Firefox 87 will have a shorter Referrer string by default

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With Firefox 87, Mozilla is making the next privacy enhancement to its browser. From now on, the Referrer value will be shortened by default and gives less information about where the visitor to a website comes from.

Browsers send the HTTP Referrer header (note: original specification name is ‘HTTP Referer’) to signal to a website which location “referred” the user to that website’s server. More precisely, browsers have traditionally sent the full URL of the referring document (typically the URL in the address bar) in the HTTP Referrer header with virtually every navigation or subresource (image, style, script) request. Websites can use referrer information for many fairly innocent uses, including analytics, logging, or for optimizing caching.

On the other hand, the HTTP Referrer header may include private and sensitive user data. The original URL may include some user profile data, profile options, etc which are not supposed to be shared. In the worst case, the referrer can expose users age, date of birth, or even income. Also, this information can be retrieved by embedded resources on the destination web page, including ad units and social media widgets.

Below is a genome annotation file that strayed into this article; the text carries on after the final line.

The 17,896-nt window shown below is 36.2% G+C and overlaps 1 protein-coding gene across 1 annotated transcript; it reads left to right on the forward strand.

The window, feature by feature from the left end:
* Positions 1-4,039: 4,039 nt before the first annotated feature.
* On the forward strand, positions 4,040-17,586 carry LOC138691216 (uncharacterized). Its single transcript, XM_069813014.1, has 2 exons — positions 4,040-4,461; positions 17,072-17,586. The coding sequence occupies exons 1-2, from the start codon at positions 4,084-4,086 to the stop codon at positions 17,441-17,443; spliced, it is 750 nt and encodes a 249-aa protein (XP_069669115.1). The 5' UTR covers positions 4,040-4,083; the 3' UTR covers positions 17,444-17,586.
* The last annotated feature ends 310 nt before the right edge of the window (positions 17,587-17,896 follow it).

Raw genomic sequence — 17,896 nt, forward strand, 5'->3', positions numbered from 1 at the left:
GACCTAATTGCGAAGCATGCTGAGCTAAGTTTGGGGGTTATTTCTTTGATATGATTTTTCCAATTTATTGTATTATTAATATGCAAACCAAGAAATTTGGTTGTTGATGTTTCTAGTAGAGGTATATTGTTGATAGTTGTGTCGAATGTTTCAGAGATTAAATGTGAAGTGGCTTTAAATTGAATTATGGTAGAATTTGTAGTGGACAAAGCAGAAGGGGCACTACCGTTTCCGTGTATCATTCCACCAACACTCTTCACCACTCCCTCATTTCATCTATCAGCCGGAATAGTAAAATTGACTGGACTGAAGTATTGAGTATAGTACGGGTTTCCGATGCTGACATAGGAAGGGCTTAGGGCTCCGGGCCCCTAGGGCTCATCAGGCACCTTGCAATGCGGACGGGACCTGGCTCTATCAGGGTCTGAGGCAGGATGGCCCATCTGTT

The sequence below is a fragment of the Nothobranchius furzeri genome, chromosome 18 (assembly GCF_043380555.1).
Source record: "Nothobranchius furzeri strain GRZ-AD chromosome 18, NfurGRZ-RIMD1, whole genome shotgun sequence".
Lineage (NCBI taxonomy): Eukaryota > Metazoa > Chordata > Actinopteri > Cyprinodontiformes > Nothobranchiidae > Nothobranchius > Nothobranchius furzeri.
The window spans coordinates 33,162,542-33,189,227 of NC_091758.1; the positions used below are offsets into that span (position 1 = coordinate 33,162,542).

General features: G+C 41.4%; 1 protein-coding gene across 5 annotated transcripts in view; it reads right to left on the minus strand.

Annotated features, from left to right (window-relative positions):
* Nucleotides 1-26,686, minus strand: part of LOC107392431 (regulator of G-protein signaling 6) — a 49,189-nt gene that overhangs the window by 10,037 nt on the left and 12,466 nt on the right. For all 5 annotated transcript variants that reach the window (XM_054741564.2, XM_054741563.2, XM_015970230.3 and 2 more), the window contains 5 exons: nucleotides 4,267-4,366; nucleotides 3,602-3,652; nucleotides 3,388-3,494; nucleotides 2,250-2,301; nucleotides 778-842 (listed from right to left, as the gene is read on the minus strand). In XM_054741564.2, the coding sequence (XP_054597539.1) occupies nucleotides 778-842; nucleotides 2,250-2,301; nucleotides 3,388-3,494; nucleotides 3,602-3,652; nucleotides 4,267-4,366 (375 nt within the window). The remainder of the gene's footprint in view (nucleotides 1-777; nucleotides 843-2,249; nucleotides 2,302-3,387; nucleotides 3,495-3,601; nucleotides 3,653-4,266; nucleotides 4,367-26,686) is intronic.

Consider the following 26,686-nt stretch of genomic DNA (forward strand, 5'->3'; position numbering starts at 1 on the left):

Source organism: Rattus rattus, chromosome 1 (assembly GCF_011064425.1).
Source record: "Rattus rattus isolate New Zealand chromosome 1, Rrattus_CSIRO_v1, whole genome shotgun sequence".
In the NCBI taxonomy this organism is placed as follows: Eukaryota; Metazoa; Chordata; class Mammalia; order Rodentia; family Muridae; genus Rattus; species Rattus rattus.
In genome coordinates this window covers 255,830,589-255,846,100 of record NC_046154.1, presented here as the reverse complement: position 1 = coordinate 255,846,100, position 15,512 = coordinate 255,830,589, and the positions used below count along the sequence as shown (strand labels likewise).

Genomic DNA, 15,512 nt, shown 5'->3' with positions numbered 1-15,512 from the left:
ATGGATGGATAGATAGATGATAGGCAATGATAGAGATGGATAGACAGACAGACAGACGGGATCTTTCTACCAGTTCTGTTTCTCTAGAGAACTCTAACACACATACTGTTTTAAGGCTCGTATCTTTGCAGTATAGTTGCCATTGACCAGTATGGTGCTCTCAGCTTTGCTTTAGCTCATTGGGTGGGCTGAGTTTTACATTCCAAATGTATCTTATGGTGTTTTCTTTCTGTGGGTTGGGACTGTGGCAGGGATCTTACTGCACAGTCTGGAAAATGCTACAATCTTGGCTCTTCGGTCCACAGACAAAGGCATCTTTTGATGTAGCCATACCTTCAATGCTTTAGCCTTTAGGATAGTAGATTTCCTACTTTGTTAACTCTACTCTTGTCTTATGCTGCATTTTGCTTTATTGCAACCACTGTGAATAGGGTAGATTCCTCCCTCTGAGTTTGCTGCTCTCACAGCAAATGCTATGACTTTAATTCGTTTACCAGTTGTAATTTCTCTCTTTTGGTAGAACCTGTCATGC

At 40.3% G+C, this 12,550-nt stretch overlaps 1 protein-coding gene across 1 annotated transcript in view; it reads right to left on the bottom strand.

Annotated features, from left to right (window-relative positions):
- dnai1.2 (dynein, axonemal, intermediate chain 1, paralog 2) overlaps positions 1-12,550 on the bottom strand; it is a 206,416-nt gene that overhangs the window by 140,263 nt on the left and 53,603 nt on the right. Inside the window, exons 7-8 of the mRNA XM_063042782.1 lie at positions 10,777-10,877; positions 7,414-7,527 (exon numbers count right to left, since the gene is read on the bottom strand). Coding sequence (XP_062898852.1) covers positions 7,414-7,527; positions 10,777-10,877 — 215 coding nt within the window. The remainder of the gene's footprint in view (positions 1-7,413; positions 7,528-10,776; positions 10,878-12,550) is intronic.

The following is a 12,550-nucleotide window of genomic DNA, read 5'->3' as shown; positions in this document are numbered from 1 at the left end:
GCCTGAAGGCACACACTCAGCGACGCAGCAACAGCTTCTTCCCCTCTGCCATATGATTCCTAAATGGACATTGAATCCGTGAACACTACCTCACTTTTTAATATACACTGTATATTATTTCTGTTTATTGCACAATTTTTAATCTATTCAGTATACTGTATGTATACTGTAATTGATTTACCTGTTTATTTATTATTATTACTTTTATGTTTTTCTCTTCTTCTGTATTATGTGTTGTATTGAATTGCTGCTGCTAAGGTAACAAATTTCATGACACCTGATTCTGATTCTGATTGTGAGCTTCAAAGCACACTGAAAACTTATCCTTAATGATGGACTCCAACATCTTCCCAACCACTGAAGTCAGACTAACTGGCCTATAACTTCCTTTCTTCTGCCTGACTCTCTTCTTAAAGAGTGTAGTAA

You may already know that Firefox uses a short referrer value in Private Browsing since version 59, which doesn't include the source site's path and all HTTP GET parameters. The only shared value is the domain itself. For example, for this site it will look as follows.

While the regular mode referrer would include extra details like these.

Starting with Firefox 87, which is due to be released tomorrow, this is now the default behavior of Firefox, not just in private mode.

Mozilla has changed the default Referrer Policy to 'strict-origin-when-cross-origin' that will be trimming user sensitive information like path and query string to protect privacy. Additionally, it will trim information for requests going from HTTPS to HTTP. Finally, the new default Referrer Policy applies to all navigational requests, redirected requests, and subresource (image, style, script) requests.

The new HTTP Referrer behavior is definitely a welcome change in the browser, as it reduces way that can be used to track your activity on the Internet.

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Author: Sergey Tkachenko

Sergey Tkachenko is a software developer who started Winaero back in 2011. On this blog, Sergey is writing about everything connected to Microsoft, Windows and popular software. Follow him on Telegram, Twitter, and YouTube.

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